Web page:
Feed on

 In “The American Way of Eating,” Barbara McMillan takes on many different roles in the food industry to gain a better understanding of these experiences. When talking about her work picking grapes, she bluntly says, “As a farmworker, I do not have the same rights that I have when I work in an office,” p27. She goes on to list her lack of rights, noting that her fellow workers will not have the opportunity to write a book about this injustice and share it on a national scale. My immediate hope after reading these lines was that the laws have changed because McMillan, an undercover reporter, exposed the unfair situations. However, this is not necessarily the case. Without a complex infrastructure that includes lobbying and massive public attention, no one will begin to care more about the laws for rights of farmworkers, and their conditions will not improve.

One of McMillan’s main arguments as to why workers have fewer rights is that they are stuck in a tough situation. If companies feel they’re being pressured to change their ways, they can legally move production to machines, leaving the workers without a way to earn their living. This unfortunate fact shows that unless the workers somehow move on to greater jobs with greater power, they will not be the ones to make a change. Someone from the outside has to do that, and this person cannot be connected to the large corporations that benefit from the workers’ low wages and unfair conditions. They will need enough money that they can publicly expose this problem without being paid to do so, and without relying on the industry itself for their income. As long as the farming industry continues to operate as it does today, no internal force will cause workers’ situations to improve. Only an outsider with a strong commitment to the cause and sufficient connections will truly be able to fix this problem and make workers have rights nationally, not just state by state.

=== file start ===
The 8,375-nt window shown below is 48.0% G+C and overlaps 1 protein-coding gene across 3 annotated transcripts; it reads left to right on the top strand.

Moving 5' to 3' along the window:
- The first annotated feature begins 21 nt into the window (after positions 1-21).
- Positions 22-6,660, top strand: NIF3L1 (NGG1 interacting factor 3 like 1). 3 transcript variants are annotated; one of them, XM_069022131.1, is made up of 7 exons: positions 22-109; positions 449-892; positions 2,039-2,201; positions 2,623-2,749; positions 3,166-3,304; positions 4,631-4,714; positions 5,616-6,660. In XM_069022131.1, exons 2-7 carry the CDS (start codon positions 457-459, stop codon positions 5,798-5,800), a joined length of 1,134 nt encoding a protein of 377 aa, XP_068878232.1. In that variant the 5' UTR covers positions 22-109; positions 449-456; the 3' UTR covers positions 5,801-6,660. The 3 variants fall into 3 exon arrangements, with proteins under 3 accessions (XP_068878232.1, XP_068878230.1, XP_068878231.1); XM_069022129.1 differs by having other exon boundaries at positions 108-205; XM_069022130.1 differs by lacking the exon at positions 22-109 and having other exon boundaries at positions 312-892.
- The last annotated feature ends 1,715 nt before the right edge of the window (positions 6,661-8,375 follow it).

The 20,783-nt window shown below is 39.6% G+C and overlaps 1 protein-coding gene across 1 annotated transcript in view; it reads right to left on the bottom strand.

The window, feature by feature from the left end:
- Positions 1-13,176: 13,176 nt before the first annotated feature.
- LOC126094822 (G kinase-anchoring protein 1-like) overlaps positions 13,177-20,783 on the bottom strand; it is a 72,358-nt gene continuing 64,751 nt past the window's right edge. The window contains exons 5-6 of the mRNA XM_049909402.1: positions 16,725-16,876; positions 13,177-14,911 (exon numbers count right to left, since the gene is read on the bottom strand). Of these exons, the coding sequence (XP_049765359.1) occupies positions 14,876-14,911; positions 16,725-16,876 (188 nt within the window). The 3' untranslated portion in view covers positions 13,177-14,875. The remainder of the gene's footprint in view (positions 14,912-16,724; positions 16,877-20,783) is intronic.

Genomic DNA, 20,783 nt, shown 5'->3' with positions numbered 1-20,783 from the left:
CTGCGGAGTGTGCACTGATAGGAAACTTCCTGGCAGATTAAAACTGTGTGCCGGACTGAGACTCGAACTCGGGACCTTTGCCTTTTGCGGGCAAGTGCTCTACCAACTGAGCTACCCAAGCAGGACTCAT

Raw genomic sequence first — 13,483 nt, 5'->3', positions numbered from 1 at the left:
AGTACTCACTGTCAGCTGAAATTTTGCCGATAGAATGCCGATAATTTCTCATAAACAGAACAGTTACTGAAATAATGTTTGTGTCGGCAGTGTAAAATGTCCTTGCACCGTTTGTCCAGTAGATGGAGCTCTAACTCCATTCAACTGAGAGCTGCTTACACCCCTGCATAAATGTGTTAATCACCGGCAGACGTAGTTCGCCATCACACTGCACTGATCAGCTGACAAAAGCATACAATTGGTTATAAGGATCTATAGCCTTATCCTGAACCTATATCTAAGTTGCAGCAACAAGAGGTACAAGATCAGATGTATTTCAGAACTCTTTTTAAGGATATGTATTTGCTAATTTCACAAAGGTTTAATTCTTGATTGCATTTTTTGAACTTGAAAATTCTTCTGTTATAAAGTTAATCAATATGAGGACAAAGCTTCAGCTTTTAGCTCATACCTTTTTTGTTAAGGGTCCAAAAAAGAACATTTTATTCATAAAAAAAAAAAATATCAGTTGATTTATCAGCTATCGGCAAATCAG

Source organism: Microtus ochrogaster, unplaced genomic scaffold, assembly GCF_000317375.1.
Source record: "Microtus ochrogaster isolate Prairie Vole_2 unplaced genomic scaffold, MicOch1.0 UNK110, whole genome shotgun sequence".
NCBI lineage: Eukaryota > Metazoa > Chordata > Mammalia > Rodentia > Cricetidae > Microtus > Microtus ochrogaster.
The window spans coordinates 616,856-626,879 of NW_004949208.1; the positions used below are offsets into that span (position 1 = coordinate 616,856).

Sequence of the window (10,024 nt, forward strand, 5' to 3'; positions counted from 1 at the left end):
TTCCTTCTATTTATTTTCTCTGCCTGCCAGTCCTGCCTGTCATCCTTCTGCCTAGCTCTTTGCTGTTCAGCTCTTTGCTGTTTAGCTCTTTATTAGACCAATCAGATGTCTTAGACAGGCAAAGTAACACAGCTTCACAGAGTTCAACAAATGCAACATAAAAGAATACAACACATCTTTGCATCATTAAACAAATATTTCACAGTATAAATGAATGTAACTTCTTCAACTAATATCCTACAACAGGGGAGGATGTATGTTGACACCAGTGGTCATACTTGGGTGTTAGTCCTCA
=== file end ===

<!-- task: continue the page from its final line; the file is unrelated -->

Discussion Questions:

How have other industries with similar workers’ rights issues managed to improve their situations?

Why does our government not take a proactive stance on these issues?

Leave a Reply

You must be logged in to post a comment.